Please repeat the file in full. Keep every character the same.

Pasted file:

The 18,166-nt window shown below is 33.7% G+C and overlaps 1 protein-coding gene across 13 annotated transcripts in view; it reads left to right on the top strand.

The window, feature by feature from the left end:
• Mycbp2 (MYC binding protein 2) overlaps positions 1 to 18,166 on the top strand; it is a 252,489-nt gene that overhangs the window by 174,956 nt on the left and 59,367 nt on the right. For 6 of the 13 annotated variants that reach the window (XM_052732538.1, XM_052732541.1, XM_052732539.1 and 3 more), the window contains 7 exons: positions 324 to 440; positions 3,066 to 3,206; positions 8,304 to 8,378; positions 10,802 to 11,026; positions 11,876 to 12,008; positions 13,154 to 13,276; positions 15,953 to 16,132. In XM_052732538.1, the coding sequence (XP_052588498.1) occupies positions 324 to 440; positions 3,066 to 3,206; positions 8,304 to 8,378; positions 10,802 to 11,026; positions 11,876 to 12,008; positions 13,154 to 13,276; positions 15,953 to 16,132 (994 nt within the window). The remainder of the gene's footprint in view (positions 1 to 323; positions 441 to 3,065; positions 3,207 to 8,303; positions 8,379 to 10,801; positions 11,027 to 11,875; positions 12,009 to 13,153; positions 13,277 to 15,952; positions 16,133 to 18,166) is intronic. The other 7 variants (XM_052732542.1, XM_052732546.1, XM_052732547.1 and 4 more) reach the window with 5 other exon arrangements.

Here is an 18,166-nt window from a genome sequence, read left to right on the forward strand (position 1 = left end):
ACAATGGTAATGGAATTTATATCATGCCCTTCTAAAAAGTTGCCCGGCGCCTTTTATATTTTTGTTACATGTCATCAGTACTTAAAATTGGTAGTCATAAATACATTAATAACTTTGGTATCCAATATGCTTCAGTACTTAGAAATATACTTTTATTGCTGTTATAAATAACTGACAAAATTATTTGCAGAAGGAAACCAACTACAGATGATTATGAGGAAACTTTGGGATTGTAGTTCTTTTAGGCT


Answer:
The 18,166-nt window shown below is 33.7% G+C and overlaps 1 protein-coding gene across 13 annotated transcripts in view; it reads left to right on the top strand.

The window, feature by feature from the left end:
• Mycbp2 (MYC binding protein 2) overlaps positions 1 to 18,166 on the top strand; it is a 252,489-nt gene that overhangs the window by 174,956 nt on the left and 59,367 nt on the right. For 6 of the 13 annotated variants that reach the window (XM_052732538.1, XM_052732541.1, XM_052732539.1 and 3 more), the window contains 7 exons: positions 324 to 440; positions 3,066 to 3,206; positions 8,304 to 8,378; positions 10,802 to 11,026; positions 11,876 to 12,008; positions 13,154 to 13,276; positions 15,953 to 16,132. In XM_052732538.1, the coding sequence (XP_052588498.1) occupies positions 324 to 440; positions 3,066 to 3,206; positions 8,304 to 8,378; positions 10,802 to 11,026; positions 11,876 to 12,008; positions 13,154 to 13,276; positions 15,953 to 16,132 (994 nt within the window). The remainder of the gene's footprint in view (positions 1 to 323; positions 441 to 3,065; positions 3,207 to 8,303; positions 8,379 to 10,801; positions 11,027 to 11,875; positions 12,009 to 13,153; positions 13,277 to 15,952; positions 16,133 to 18,166) is intronic. The other 7 variants (XM_052732542.1, XM_052732546.1, XM_052732547.1 and 4 more) reach the window with 5 other exon arrangements.

Here is an 18,166-nt window from a genome sequence, read left to right on the forward strand (position 1 = left end):
ACAATGGTAATGGAATTTATATCATGCCCTTCTAAAAAGTTGCCCGGCGCCTTTTATATTTTTGTTACATGTCATCAGTACTTAAAATTGGTAGTCATAAATACATTAATAACTTTGGTATCCAATATGCTTCAGTACTTAGAAATATACTTTTATTGCTGTTATAAATAACTGACAAAATTATTTGCAGAAGGAAACCAACTACAGATGATTATGAGGAAACTTTGGGATTGTAGTTCTTTTAGGCT